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The Australian National University

Models for Disarmament? China, India, and Pakistan

Rajesh Basrur

No. 10, 25 June 2012


The current drive for nuclear disarmament requires that commitments of intent be combined with hard reductions. Yet there is already considerable opposition to deep cuts, which makes the debate between disarmament conservatives and minimizers critical.

This debate repeats an argument from the Cold War – between assured and minimum retaliatory capability – with the logic of these positions providing the basis of contemporary US strategy on the one hand and the strategies of China, India, and Pakistan on the other.

The framework of this second group is not without its inconsistencies, however; they too are susceptible to the arguments of the assured retaliation school.




THE current drive for nuclear disarmament requires a graduated series of steps combining commitments of intent with hard reductions in the types and numbers of weapons possessed by nuclear-armed states.

Even though little has been discussed in the public realm in the US about the nature of low-level deterrence, there is already considerable opposition to deep cuts. Some analysts have warned that any reductions below 1,700 warheads will leave the Russians with an opportunity to exercise their "immense advantage" in conventional weapons.

Some have urged the US government to retain a posture of "calculated ambiguity" that would leave open the possibility of nuclear use, while others have argued for a shift to "minimum deterrence" as a precursor to disarmament, contending that both deep cuts and "no first use" (NFU) are viable.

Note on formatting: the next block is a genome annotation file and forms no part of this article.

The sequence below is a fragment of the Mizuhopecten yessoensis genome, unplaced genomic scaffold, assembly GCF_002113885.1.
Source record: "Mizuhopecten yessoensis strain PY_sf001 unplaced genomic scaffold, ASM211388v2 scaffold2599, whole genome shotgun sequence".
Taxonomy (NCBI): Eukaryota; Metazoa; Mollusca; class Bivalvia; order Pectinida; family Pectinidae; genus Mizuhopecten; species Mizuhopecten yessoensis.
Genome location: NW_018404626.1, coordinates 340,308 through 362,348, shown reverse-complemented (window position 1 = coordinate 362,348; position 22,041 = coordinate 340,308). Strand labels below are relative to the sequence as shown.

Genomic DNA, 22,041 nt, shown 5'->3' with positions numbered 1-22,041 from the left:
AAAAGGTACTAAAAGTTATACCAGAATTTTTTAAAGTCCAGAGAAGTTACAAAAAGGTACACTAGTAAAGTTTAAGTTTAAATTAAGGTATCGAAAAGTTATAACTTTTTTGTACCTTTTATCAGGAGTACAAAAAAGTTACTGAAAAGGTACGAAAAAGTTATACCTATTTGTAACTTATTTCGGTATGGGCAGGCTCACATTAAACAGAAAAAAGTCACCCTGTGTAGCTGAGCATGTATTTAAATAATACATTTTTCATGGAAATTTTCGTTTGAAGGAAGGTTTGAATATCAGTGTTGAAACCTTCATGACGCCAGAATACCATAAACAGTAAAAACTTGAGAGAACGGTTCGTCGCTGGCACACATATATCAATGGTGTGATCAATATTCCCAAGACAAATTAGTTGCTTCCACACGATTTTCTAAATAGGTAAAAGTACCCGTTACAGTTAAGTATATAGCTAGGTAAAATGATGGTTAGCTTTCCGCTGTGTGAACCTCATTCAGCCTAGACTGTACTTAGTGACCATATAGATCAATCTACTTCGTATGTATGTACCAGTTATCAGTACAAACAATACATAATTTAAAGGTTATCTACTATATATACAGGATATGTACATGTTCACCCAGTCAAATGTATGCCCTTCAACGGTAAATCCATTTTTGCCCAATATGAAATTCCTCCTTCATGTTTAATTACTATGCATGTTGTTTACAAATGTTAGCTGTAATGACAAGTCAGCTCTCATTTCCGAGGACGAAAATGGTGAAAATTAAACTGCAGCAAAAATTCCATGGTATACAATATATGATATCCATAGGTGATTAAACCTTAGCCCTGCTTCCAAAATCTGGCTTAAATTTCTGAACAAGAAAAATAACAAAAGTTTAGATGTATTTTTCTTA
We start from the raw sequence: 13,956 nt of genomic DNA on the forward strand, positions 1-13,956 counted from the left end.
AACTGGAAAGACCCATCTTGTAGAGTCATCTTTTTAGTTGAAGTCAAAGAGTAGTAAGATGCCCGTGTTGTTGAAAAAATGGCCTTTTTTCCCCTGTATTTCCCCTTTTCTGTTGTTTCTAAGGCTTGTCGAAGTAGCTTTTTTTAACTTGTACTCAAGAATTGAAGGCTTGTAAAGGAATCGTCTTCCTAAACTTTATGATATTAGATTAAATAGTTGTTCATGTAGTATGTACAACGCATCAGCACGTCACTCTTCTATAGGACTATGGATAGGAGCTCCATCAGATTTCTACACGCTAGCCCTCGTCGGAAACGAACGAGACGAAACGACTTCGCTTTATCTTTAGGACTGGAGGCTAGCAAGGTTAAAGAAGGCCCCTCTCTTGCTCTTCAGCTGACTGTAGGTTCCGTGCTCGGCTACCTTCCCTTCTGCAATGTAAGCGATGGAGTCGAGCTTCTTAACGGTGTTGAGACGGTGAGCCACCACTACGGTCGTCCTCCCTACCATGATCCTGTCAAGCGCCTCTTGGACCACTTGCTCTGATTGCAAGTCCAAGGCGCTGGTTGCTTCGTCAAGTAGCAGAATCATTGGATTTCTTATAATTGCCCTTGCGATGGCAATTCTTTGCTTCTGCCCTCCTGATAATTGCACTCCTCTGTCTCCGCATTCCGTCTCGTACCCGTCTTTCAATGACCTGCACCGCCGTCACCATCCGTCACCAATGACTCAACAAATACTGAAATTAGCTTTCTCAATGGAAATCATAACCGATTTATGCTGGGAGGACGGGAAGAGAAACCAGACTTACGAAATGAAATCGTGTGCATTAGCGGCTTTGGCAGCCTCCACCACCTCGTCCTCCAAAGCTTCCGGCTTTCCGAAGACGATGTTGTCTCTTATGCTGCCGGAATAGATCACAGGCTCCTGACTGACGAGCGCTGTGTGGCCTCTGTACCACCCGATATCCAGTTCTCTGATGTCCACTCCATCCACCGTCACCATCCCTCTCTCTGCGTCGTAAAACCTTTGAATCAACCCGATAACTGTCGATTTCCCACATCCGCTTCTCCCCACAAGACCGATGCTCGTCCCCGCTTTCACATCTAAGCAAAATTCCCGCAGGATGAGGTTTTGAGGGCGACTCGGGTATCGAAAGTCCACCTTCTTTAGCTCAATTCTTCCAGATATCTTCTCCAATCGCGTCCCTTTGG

This debate between the conservatives and the minimizers is critical to the future prospects of disarmament. Yet little has been done to examine the intellectual foundations of the opposing perspectives.



What does it take to deter? Albert Wohlstetter and Patrick Blackett debated this very question in the context of the early Cold War.

Wohlstetter argued that the USSR, owing to its experience in the Second World War, could tolerate massive losses, meaning that to deter it the US would require the assured capability to inflict a large number of fatalities. Blackett, however, took the opposite view, arguing instead that because of its war experience the USSR, wishing to avoid a repetition, would not be difficult to deter. A smaller retaliatory capability would thus suffice.